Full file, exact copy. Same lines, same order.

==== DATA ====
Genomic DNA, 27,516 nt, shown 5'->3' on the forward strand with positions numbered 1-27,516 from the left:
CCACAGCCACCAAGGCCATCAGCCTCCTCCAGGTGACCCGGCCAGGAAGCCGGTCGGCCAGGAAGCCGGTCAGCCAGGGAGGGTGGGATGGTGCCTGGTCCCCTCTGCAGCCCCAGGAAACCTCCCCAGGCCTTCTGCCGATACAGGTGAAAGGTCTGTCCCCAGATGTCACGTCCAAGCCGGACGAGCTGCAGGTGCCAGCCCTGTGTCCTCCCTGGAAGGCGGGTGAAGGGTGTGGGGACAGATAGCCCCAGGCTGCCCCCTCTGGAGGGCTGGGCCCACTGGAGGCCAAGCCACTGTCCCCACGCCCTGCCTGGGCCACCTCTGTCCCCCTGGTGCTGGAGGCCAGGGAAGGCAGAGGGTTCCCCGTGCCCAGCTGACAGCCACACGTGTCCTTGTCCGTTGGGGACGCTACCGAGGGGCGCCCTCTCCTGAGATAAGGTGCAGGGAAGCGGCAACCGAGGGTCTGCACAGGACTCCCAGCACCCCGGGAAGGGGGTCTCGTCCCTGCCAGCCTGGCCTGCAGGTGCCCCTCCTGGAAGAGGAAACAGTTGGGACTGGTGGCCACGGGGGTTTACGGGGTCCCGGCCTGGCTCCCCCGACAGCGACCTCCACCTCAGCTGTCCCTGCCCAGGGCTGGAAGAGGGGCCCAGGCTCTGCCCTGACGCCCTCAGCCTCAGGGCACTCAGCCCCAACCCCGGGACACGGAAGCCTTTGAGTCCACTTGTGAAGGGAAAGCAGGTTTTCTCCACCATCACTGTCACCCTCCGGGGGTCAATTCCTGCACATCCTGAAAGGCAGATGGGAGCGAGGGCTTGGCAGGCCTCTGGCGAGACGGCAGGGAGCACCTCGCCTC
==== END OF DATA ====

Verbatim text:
Genomic DNA, 27,516 nt, shown 5'->3' on the forward strand with positions numbered 1-27,516 from the left:
CCACAGCCACCAAGGCCATCAGCCTCCTCCAGGTGACCCGGCCAGGAAGCCGGTCGGCCAGGAAGCCGGTCAGCCAGGGAGGGTGGGATGGTGCCTGGTCCCCTCTGCAGCCCCAGGAAACCTCCCCAGGCCTTCTGCCGATACAGGTGAAAGGTCTGTCCCCAGATGTCACGTCCAAGCCGGACGAGCTGCAGGTGCCAGCCCTGTGTCCTCCCTGGAAGGCGGGTGAAGGGTGTGGGGACAGATAGCCCCAGGCTGCCCCCTCTGGAGGGCTGGGCCCACTGGAGGCCAAGCCACTGTCCCCACGCCCTGCCTGGGCCACCTCTGTCCCCCTGGTGCTGGAGGCCAGGGAAGGCAGAGGGTTCCCCGTGCCCAGCTGACAGCCACACGTGTCCTTGTCCGTTGGGGACGCTACCGAGGGGCGCCCTCTCCTGAGATAAGGTGCAGGGAAGCGGCAACCGAGGGTCTGCACAGGACTCCCAGCACCCCGGGAAGGGGGTCTCGTCCCTGCCAGCCTGGCCTGCAGGTGCCCCTCCTGGAAGAGGAAACAGTTGGGACTGGTGGCCACGGGGGTTTACGGGGTCCCGGCCTGGCTCCCCCGACAGCGACCTCCACCTCAGCTGTCCCTGCCCAGGGCTGGAAGAGGGGCCCAGGCTCTGCCCTGACGCCCTCAGCCTCAGGGCACTCAGCCCCAACCCCGGGACACGGAAGCCTTTGAGTCCACTTGTGAAGGGAAAGCAGGTTTTCTCCACCATCACTGTCACCCTCCGGGGGTCAATTCCTGCACATCCTGAAAGGCAGATGGGAGCGAGGGCTTGGCAGGCCTCTGGCGAGACGGCAGGGAGCACCTCGCCTC